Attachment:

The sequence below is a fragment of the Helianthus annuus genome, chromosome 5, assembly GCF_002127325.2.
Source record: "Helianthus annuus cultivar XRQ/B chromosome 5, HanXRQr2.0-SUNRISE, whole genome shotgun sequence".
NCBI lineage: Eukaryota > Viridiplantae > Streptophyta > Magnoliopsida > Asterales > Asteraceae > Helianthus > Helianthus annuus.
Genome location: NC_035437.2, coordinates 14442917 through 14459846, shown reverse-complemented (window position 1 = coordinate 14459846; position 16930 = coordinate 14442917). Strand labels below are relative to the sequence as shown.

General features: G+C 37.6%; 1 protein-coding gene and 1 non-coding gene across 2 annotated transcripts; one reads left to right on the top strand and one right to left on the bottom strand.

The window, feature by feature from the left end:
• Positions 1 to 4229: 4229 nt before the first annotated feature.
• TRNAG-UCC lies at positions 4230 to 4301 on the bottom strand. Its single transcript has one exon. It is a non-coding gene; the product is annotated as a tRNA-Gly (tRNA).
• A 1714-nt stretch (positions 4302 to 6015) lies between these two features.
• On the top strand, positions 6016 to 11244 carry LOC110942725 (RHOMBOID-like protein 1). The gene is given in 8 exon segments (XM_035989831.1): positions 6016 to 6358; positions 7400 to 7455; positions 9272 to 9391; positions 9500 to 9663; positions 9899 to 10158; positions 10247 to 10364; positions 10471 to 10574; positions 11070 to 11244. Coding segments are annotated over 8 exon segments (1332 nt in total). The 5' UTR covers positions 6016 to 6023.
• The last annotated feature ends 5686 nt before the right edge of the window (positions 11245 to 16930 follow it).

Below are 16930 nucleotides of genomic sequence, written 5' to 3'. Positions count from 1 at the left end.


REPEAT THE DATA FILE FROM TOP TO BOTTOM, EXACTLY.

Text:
The sequence below is a fragment of the Helianthus annuus genome, chromosome 5, assembly GCF_002127325.2.
Source record: "Helianthus annuus cultivar XRQ/B chromosome 5, HanXRQr2.0-SUNRISE, whole genome shotgun sequence".
NCBI lineage: Eukaryota > Viridiplantae > Streptophyta > Magnoliopsida > Asterales > Asteraceae > Helianthus > Helianthus annuus.
Genome location: NC_035437.2, coordinates 14442917 through 14459846, shown reverse-complemented (window position 1 = coordinate 14459846; position 16930 = coordinate 14442917). Strand labels below are relative to the sequence as shown.

General features: G+C 37.6%; 1 protein-coding gene and 1 non-coding gene across 2 annotated transcripts; one reads left to right on the top strand and one right to left on the bottom strand.

The window, feature by feature from the left end:
• Positions 1 to 4229: 4229 nt before the first annotated feature.
• TRNAG-UCC lies at positions 4230 to 4301 on the bottom strand. Its single transcript has one exon. It is a non-coding gene; the product is annotated as a tRNA-Gly (tRNA).
• A 1714-nt stretch (positions 4302 to 6015) lies between these two features.
• On the top strand, positions 6016 to 11244 carry LOC110942725 (RHOMBOID-like protein 1). The gene is given in 8 exon segments (XM_035989831.1): positions 6016 to 6358; positions 7400 to 7455; positions 9272 to 9391; positions 9500 to 9663; positions 9899 to 10158; positions 10247 to 10364; positions 10471 to 10574; positions 11070 to 11244. Coding segments are annotated over 8 exon segments (1332 nt in total). The 5' UTR covers positions 6016 to 6023.
• The last annotated feature ends 5686 nt before the right edge of the window (positions 11245 to 16930 follow it).

Below are 16930 nucleotides of genomic sequence, written 5' to 3'. Positions count from 1 at the left end.